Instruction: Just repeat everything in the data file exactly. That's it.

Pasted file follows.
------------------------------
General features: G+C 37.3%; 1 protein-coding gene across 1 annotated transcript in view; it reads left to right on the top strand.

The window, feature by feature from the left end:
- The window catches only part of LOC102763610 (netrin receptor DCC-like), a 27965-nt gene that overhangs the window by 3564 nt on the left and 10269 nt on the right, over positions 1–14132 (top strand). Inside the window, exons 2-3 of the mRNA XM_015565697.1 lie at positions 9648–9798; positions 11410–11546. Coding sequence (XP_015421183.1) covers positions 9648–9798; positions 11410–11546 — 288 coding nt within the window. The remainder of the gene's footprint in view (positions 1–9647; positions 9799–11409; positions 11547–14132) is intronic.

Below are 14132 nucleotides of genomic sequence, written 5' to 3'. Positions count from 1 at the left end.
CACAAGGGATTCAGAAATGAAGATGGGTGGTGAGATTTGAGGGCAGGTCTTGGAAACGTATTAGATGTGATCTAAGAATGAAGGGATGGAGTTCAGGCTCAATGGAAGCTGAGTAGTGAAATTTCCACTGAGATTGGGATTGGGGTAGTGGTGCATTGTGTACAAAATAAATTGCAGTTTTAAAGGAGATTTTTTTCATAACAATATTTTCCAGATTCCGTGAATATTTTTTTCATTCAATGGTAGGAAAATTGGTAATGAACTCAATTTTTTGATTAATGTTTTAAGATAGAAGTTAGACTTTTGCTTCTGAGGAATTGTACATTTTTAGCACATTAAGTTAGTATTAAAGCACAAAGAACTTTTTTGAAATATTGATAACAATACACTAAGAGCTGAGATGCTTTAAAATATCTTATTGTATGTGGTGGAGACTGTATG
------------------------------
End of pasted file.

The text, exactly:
General features: G+C 37.3%; 1 protein-coding gene across 1 annotated transcript in view; it reads left to right on the top strand.

The window, feature by feature from the left end:
- The window catches only part of LOC102763610 (netrin receptor DCC-like), a 27965-nt gene that overhangs the window by 3564 nt on the left and 10269 nt on the right, over positions 1–14132 (top strand). Inside the window, exons 2-3 of the mRNA XM_015565697.1 lie at positions 9648–9798; positions 11410–11546. Coding sequence (XP_015421183.1) covers positions 9648–9798; positions 11410–11546 — 288 coding nt within the window. The remainder of the gene's footprint in view (positions 1–9647; positions 9799–11409; positions 11547–14132) is intronic.

Below are 14132 nucleotides of genomic sequence, written 5' to 3'. Positions count from 1 at the left end.
CACAAGGGATTCAGAAATGAAGATGGGTGGTGAGATTTGAGGGCAGGTCTTGGAAACGTATTAGATGTGATCTAAGAATGAAGGGATGGAGTTCAGGCTCAATGGAAGCTGAGTAGTGAAATTTCCACTGAGATTGGGATTGGGGTAGTGGTGCATTGTGTACAAAATAAATTGCAGTTTTAAAGGAGATTTTTTTCATAACAATATTTTCCAGATTCCGTGAATATTTTTTTCATTCAATGGTAGGAAAATTGGTAATGAACTCAATTTTTTGATTAATGTTTTAAGATAGAAGTTAGACTTTTGCTTCTGAGGAATTGTACATTTTTAGCACATTAAGTTAGTATTAAAGCACAAAGAACTTTTTTGAAATATTGATAACAATACACTAAGAGCTGAGATGCTTTAAAATATCTTATTGTATGTGGTGGAGACTGTATG